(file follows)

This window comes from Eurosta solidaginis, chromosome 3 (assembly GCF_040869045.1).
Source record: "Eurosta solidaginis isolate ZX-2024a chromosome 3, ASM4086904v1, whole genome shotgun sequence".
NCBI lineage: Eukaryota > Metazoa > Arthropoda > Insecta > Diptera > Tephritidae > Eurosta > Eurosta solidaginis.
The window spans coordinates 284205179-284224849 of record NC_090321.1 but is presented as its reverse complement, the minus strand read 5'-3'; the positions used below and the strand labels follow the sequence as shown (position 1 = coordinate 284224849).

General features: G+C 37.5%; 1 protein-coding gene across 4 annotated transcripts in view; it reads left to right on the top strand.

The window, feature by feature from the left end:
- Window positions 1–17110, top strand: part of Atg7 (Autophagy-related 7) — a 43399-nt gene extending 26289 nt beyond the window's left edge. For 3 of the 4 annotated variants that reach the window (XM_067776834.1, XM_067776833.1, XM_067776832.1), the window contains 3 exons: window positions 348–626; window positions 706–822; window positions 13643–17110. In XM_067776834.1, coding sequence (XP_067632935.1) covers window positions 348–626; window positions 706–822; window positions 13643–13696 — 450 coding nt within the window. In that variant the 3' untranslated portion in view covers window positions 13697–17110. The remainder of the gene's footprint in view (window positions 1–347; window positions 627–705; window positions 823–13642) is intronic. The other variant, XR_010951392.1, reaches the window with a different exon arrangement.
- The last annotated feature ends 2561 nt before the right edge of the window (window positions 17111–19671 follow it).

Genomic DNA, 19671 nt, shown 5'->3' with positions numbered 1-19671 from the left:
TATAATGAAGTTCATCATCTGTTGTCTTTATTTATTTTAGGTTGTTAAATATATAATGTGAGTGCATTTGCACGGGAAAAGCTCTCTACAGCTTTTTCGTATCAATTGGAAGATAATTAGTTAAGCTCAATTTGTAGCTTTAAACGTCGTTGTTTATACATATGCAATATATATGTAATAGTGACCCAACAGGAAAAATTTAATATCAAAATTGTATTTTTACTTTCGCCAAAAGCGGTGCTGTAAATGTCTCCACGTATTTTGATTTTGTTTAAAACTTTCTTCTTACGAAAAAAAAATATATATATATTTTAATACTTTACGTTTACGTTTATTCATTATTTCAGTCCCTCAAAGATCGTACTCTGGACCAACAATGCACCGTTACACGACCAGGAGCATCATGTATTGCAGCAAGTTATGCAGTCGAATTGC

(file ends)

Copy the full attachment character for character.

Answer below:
This window comes from Eurosta solidaginis, chromosome 3 (assembly GCF_040869045.1).
Source record: "Eurosta solidaginis isolate ZX-2024a chromosome 3, ASM4086904v1, whole genome shotgun sequence".
NCBI lineage: Eukaryota > Metazoa > Arthropoda > Insecta > Diptera > Tephritidae > Eurosta > Eurosta solidaginis.
The window spans coordinates 284205179-284224849 of record NC_090321.1 but is presented as its reverse complement, the minus strand read 5'-3'; the positions used below and the strand labels follow the sequence as shown (position 1 = coordinate 284224849).

General features: G+C 37.5%; 1 protein-coding gene across 4 annotated transcripts in view; it reads left to right on the top strand.

The window, feature by feature from the left end:
- Window positions 1–17110, top strand: part of Atg7 (Autophagy-related 7) — a 43399-nt gene extending 26289 nt beyond the window's left edge. For 3 of the 4 annotated variants that reach the window (XM_067776834.1, XM_067776833.1, XM_067776832.1), the window contains 3 exons: window positions 348–626; window positions 706–822; window positions 13643–17110. In XM_067776834.1, coding sequence (XP_067632935.1) covers window positions 348–626; window positions 706–822; window positions 13643–13696 — 450 coding nt within the window. In that variant the 3' untranslated portion in view covers window positions 13697–17110. The remainder of the gene's footprint in view (window positions 1–347; window positions 627–705; window positions 823–13642) is intronic. The other variant, XR_010951392.1, reaches the window with a different exon arrangement.
- The last annotated feature ends 2561 nt before the right edge of the window (window positions 17111–19671 follow it).

Genomic DNA, 19671 nt, shown 5'->3' with positions numbered 1-19671 from the left:
TATAATGAAGTTCATCATCTGTTGTCTTTATTTATTTTAGGTTGTTAAATATATAATGTGAGTGCATTTGCACGGGAAAAGCTCTCTACAGCTTTTTCGTATCAATTGGAAGATAATTAGTTAAGCTCAATTTGTAGCTTTAAACGTCGTTGTTTATACATATGCAATATATATGTAATAGTGACCCAACAGGAAAAATTTAATATCAAAATTGTATTTTTACTTTCGCCAAAAGCGGTGCTGTAAATGTCTCCACGTATTTTGATTTTGTTTAAAACTTTCTTCTTACGAAAAAAAAATATATATATATTTTAATACTTTACGTTTACGTTTATTCATTATTTCAGTCCCTCAAAGATCGTACTCTGGACCAACAATGCACCGTTACACGACCAGGAGCATCATGTATTGCAGCAAGTTATGCAGTCGAATTGC